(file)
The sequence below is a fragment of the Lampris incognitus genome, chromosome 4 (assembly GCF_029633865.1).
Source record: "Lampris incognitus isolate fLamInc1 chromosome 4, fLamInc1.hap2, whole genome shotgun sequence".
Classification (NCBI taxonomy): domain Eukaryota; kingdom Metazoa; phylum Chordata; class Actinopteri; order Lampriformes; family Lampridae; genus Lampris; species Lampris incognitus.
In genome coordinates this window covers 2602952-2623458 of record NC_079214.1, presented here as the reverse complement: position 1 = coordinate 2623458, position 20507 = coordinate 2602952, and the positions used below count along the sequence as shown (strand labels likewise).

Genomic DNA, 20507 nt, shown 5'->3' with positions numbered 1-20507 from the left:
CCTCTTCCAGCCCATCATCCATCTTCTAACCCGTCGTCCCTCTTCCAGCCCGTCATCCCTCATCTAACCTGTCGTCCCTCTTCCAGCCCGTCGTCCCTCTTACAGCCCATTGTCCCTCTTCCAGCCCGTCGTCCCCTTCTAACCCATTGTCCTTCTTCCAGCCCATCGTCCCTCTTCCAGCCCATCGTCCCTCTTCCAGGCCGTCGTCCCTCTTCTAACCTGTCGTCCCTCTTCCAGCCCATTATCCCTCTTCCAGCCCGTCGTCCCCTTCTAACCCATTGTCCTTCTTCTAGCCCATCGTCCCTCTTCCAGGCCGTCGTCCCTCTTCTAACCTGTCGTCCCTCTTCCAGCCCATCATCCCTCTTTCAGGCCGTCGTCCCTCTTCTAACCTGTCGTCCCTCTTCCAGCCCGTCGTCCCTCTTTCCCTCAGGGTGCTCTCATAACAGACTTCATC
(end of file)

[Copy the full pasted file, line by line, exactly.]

The sequence below is a fragment of the Lampris incognitus genome, chromosome 4 (assembly GCF_029633865.1).
Source record: "Lampris incognitus isolate fLamInc1 chromosome 4, fLamInc1.hap2, whole genome shotgun sequence".
Classification (NCBI taxonomy): domain Eukaryota; kingdom Metazoa; phylum Chordata; class Actinopteri; order Lampriformes; family Lampridae; genus Lampris; species Lampris incognitus.
In genome coordinates this window covers 2602952-2623458 of record NC_079214.1, presented here as the reverse complement: position 1 = coordinate 2623458, position 20507 = coordinate 2602952, and the positions used below count along the sequence as shown (strand labels likewise).

Genomic DNA, 20507 nt, shown 5'->3' with positions numbered 1-20507 from the left:
CCTCTTCCAGCCCATCATCCATCTTCTAACCCGTCGTCCCTCTTCCAGCCCGTCATCCCTCATCTAACCTGTCGTCCCTCTTCCAGCCCGTCGTCCCTCTTACAGCCCATTGTCCCTCTTCCAGCCCGTCGTCCCCTTCTAACCCATTGTCCTTCTTCCAGCCCATCGTCCCTCTTCCAGCCCATCGTCCCTCTTCCAGGCCGTCGTCCCTCTTCTAACCTGTCGTCCCTCTTCCAGCCCATTATCCCTCTTCCAGCCCGTCGTCCCCTTCTAACCCATTGTCCTTCTTCTAGCCCATCGTCCCTCTTCCAGGCCGTCGTCCCTCTTCTAACCTGTCGTCCCTCTTCCAGCCCATCATCCCTCTTTCAGGCCGTCGTCCCTCTTCTAACCTGTCGTCCCTCTTCCAGCCCGTCGTCCCTCTTTCCCTCAGGGTGCTCTCATAACAGACTTCATC